Congress Wants Answers on Government IT Modernization
Published: March 21, 2018
During an IT subcommittee hearing, witnesses and committee members sought to identify the hindrances in federal IT efforts and the solutions towards a more modernized government.
On March 16th, the House Subcommittee on Information Technology hosted several witnesses in a hearing to examine the state of federal information technology. In his opening statement, Rep. William Hurd stated that he feels modernization efforts have slowed in several areas and is concerned with the various GAO recommendations that have gone unaddressed. Likewise, Rep. Robin Kelly stated that the government spends $60B annually to sustain legacy IT, almost 75% of budgets going to operations and maintenance. Each invited witness testified on the issues surrounding IT modernization and other key aspects in IT such as acquisition, cyber protection and the IT workforce. Various solutions were presented throughout the hearing to address the concerns. Witnesses included:
- David Powner, Director of IT Management Issues at GAO
- Margaret Weichert, Deputy Director for Management at OMB
- Bill Zielinski, Deputy Assistant Commissioner of the IT Category at GSA
- Jeanette Manfra, Assistant Secretary for the Office of Cybersecurity and Communications at DHS
Three broad areas were touched on as threatening the IT modernization landscape: human capital, acquisitions and operations. According to Powner, the Cyber and IT workforce still needs work, there are gaps throughout the government, a key area where contractors can play a great role. When asked by Rep. Kelly about the workforce in relation to legacy systems, Powner stated that the issue stems from those associated with the legacy systems now leaving left and right and the government must now pay a premium to contractors to keep operating those systems, which is becoming more costly each year.
With regards to acquisitions, IT shops must be aware of IT contracts that are available. A recent GAO review of procurements showed that one third of IT contracts were not OMB or FITARA compliant. Of the 100 contracts that GAO reviewed, only 10% were approved by CIOs or their designees. Powner also stated that OMB must have governance over top procurement programs such as FAA’s Next Gen acquisitions and VA’s EHR solution.
Operations must stay the course with FITARA. Agency reform plans are only 2-3 years out and do not address modernization, however, OMB must also have an active role in replacing and decommissioning critical legacy systems.
In her written testimony, Manfra stated that DHS discovered the security challenges legacy federal IT systems posed in implementing the agency’s operational directives. Some legacy systems can no longer be patched. Moreover, other systems are not supported by security vendors and some experience major performance issues if they are not re-configured in a security upgrade. When asked by Rep. Kelly why the cyber posture in the government has increased in vulnerability, Powner explained that in the past, government systems have gotten a pass as long as they were functioning in services. Thus, efficiency and security were overlooked. This can no longer take place and firm dates to decommission these types of systems is needed.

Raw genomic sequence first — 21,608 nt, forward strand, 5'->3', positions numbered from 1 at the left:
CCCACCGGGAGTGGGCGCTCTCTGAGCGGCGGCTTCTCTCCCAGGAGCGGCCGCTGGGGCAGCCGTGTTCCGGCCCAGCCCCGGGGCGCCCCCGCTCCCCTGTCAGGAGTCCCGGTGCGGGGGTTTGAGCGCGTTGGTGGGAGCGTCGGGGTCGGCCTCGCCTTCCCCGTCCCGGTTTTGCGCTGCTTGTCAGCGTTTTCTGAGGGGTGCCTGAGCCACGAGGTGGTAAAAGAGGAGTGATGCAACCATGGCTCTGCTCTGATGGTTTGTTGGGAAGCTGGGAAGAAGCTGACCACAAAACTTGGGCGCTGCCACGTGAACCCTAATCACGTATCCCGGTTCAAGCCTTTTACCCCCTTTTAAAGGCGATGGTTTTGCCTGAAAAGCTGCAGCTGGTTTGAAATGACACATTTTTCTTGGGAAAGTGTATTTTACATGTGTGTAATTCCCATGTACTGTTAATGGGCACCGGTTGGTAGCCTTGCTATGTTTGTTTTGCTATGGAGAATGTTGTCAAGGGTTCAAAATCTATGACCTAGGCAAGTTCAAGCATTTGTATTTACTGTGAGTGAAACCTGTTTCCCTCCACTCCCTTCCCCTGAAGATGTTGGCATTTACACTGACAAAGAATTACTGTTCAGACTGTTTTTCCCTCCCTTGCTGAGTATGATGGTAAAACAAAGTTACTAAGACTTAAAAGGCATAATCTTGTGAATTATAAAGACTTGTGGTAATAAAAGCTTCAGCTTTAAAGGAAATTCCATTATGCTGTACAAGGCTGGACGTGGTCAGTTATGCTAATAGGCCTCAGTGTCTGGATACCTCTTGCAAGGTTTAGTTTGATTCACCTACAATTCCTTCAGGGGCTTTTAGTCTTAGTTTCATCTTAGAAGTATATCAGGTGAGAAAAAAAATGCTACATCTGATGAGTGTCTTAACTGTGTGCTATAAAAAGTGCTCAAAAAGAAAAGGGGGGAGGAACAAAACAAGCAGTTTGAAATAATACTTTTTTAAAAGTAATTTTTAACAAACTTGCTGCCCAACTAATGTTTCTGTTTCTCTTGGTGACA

Powner stated that the Comptroller General held a meeting with previous CIOs in late 2016 to explore what has worked in the past to correct issues within IT acquisition and operations:
Weichert also announced the President’s Management Agenda (PMA), released on March 20th which sets out the long term vision for long term government and enhancing key services. Weichert hinted that the PMA addresses issues such as data, data management, workforce, CIO authority and integration of agency components to tackle siloed functions. Moreover, Zielenski announced that the five teams set up under the Centers of Excellence will act as an execution function for agencies, providing consulting and strategic planning to stand up projects around cloud adoption, optimization, customer experience, service delivery analytics and contact center.
According to Zielenski, GSA is working to develop shared services along the lines of business. Benefits to this would include cost savings as well as improved security posture. Specifically, the shared service is designed in a common management group setting, once something is updated or implemented in a shared services environment, all related systems are updated as well. When asked what shared services are currently set up, the GSA witness stated that payroll, financial services are among those in place. Most notably, the implementation of PIV credentials is an example of a matured shared service.
In an effort to turn the FITARA scorecard into more of a “digital hygiene measure,” according to Rep. Hurd, the congressman asked for feedback on additional areas that can be added to the IT report card. At the prompting of Manfra, time to patch a critical vulnerability may be one area that can be measured. She explained that in 2014, the average government time to patch was 200 days. After DHS directives were in place, agencies are now averaging patches in 10-15 days.
Per Rep. Kelly, “the next few months will show how the MGT Act will spur modernization.” Weichert stated that agencies plan to share their implementation plans for MGT working capital funds with OMB on March 27th with those plans publicly shared in the early summer time frame. Moreover, GAO announced there is a review underway to identify the most critical systems across the government that must be modernized. With the administration and OMB, GAO and Congress all working towards IT modernization, the promise of change towards updating legacy systems is beginning to look promising!